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Ancient Egyptian Soldiers and Warriors

Until the invasion of Hykos in the Second Intermediate Period, , a proper army remained absent in ancient Egypt. Prior to it, there were only palace guards and trade escorts. When Egypt established a well-built army, the need for soldiers emerged. The Ancient Egyptian soldier had either decided that this was a good career choice and could lead to security and advancement or the other type of soldier was the conscript who joined the armed forces of Egypt against his will.

This was because people were often forced to join the military. The Ancient Egyptian Military consisted of both an army and a navy. Some people would cause themselves damage, such as breaking their thumbs to exclude them from conscription into the army. But some military men, who were active and willing, even rose to the level of rulers.

 Ancient Egyptian Soldiers

Ancient Egyptian Soldiers

A raw recruit in the army underwent rigorous training. A soldier first received a regimented hair cut and in later Egyptian periods was issued with a coat of wadded leather and a leather or bronze helmet. The Ancient Egyptian soldier was expected to achieve a high level of fitness and was under the authority of the drill master.

Wrestling, Sand-bag lifting, Archery, Knife-throwing, Stick-fighting- all formed a part of the training. An Ancient Egyptian soldier was expected to be able to cover 32 kilometres in one day. Discipline was strict and punishments, by beatings, were severe. The role of the Ancient Egyptian soldier was to either defend the country or be prepared to make pre-emptive strikes against their enemies.

A series of fortresses were built on strategic locations on each of the borders of Egypt. Many of the soldiers were sent to these forts, a boring, monotonous but relatively safe role which brought little reward. The rewards to a brave soldier included not only promotion and medals but also goods, grants of lands, pensions on retirement and even slaves.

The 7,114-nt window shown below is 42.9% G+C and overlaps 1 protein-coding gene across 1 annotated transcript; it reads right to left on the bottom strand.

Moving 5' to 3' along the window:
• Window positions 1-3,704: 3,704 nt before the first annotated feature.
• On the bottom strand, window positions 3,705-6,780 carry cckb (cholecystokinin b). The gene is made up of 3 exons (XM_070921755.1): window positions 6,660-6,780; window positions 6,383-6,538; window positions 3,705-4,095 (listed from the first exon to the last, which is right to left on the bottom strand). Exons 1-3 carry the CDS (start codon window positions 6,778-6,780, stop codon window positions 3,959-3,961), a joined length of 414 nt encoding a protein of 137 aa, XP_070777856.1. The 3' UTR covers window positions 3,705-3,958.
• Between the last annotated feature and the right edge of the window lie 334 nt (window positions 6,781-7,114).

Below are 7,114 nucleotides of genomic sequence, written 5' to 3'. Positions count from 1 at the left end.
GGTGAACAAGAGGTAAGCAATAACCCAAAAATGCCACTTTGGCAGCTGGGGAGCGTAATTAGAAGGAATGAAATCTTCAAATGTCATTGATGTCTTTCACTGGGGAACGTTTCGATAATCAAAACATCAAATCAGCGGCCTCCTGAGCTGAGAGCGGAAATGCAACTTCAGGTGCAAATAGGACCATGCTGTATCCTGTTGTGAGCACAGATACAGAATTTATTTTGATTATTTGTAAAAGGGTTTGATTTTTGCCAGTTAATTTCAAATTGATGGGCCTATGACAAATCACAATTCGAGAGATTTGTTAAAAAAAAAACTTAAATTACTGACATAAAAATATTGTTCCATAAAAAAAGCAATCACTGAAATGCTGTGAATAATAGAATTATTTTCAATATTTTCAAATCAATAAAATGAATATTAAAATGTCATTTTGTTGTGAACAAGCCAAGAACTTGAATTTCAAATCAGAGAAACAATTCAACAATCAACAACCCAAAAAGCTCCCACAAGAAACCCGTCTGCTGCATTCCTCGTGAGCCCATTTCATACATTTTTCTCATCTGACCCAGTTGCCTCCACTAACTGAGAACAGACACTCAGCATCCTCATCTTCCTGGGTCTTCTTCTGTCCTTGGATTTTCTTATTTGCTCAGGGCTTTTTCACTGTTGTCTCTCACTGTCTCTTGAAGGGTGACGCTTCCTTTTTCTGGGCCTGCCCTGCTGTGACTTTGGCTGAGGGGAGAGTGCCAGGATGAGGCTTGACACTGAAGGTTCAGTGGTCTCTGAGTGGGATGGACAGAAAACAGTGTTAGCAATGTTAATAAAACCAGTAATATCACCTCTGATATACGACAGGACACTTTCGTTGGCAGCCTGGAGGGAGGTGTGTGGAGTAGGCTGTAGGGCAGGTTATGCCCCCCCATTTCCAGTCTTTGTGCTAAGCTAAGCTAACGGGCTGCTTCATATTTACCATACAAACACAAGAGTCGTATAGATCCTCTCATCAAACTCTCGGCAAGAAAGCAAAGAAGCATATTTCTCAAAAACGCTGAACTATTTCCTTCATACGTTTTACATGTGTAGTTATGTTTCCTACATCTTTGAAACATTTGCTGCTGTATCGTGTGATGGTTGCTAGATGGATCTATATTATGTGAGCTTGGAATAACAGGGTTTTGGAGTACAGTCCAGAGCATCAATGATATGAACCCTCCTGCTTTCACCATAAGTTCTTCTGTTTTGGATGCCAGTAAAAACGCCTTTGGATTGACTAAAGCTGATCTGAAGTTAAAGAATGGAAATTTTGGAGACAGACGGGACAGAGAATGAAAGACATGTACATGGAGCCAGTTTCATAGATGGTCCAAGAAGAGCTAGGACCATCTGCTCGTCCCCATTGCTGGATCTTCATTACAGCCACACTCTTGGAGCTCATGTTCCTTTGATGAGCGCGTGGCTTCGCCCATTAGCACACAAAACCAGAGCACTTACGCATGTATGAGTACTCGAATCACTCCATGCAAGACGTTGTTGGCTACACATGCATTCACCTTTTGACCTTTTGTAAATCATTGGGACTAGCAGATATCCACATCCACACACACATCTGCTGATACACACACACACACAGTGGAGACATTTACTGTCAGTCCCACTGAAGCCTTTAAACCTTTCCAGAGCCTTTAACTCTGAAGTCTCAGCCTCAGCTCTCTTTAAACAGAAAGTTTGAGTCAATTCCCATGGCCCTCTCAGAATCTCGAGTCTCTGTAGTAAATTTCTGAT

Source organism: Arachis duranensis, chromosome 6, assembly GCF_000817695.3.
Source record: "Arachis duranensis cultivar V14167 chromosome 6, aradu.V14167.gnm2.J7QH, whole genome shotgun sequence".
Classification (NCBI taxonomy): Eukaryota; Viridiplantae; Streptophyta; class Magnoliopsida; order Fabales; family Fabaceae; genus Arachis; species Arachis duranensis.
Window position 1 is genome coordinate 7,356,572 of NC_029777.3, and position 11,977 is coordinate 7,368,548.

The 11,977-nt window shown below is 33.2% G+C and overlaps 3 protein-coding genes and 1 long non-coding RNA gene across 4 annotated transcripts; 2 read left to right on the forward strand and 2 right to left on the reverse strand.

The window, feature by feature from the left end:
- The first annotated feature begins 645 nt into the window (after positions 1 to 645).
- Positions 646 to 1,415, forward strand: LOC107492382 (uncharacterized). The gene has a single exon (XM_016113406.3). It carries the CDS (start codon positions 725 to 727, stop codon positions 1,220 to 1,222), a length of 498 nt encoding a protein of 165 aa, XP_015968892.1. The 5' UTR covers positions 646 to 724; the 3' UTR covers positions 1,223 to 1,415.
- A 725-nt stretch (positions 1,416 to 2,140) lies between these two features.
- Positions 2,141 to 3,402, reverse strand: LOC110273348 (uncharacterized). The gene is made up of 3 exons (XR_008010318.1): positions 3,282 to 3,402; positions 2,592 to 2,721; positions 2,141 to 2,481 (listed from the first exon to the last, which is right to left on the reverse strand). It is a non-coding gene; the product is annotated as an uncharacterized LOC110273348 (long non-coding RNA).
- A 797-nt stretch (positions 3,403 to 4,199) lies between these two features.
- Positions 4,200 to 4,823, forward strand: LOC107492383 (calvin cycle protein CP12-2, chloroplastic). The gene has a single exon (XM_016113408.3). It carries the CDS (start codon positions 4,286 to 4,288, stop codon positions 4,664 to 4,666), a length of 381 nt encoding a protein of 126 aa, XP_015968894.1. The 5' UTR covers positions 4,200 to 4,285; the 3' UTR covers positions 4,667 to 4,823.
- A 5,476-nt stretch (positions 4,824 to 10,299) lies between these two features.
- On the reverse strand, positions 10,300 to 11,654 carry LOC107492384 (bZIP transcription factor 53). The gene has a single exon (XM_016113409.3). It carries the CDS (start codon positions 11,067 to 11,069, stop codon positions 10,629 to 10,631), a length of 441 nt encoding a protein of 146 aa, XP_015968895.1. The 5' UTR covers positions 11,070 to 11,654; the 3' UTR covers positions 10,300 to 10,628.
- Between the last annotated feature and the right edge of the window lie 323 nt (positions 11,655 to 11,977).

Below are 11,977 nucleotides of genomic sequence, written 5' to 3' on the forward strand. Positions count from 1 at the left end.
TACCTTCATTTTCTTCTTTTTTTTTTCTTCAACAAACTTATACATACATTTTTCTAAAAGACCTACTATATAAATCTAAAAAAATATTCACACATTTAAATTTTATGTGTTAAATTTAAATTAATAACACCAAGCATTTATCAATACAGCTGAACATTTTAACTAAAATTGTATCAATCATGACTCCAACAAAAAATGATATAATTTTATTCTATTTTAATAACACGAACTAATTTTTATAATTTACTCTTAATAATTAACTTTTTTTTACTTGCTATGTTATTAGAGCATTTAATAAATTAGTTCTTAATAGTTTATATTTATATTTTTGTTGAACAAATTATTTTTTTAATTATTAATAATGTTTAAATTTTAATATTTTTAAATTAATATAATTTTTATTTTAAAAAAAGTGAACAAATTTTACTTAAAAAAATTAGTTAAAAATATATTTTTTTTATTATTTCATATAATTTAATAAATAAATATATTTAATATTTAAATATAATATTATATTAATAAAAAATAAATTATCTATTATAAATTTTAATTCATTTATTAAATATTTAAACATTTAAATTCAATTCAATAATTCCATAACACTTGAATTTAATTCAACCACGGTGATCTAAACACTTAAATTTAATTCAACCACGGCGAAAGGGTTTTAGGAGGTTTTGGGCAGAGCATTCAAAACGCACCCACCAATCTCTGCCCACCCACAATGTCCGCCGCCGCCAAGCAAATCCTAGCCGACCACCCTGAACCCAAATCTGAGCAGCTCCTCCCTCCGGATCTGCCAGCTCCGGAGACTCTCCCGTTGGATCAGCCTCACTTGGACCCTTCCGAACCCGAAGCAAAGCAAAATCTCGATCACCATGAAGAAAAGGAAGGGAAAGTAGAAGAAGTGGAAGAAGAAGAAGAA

As the economy of Ancient Egypt was based on barter system, a low-ranked Egyptian soldier was paid ten loaves of bread and jugs of beer a day. Wages increased with higher rank of the soldier. Soldiers were allowed to plunder the enemy when they won a battle. The soldier was equipped with a variety of different weapons which, by the period of the New Kingdom included the clubs and maces, as well as axes, knives, and swords.

ancient egyptian army and soldiers

They were also handy with projectile weapons such as spears, bows and arrows, and javelins. Shields were the main bit of defensive equipment, with the occasional use of limited body armour. The Egyptians also used siege weaponry when necessary, such as towers and battering rams. These soldiers were divided into 4 divisions of 5000 who were named after the gods Seth, Amun, Ptah and Re. Each of these divisions was divided into 20 companies which in turn consisted of 250 soldiers. These were finally divided into 5 platoons of fifty men.

The chain of command, in order of rank can be summarised as:

1. King, commander in chief
2. General, or overseer of the army, who reported directly to the king
3. Lieutenant commander, serving as senior officer
4. Overseer of the Nubian frontier and Mediterranean coast fortresses
5. Overseer of garrison troops
6. Troop commander, in charge of several regiments, a brigade or a fortress
7. Captain of the troop
8. Commander of 250 soldiers
9. Standard-bearer, controlling 200 men
10. "Greatest of Fifty", the lowest commander

 Ancient Egyptian Soldiers picrures

ancient egyptian soldiers weapons

ancient egyptian military chariots

ancient egyptian military and soldiers

ancient egyptian army and soldiers
Ancient Egyptian Soldiers

Ancient Egyptian Soldiers

Ancient Egyptian Soldiers

 Ancient Egyptian Soldiers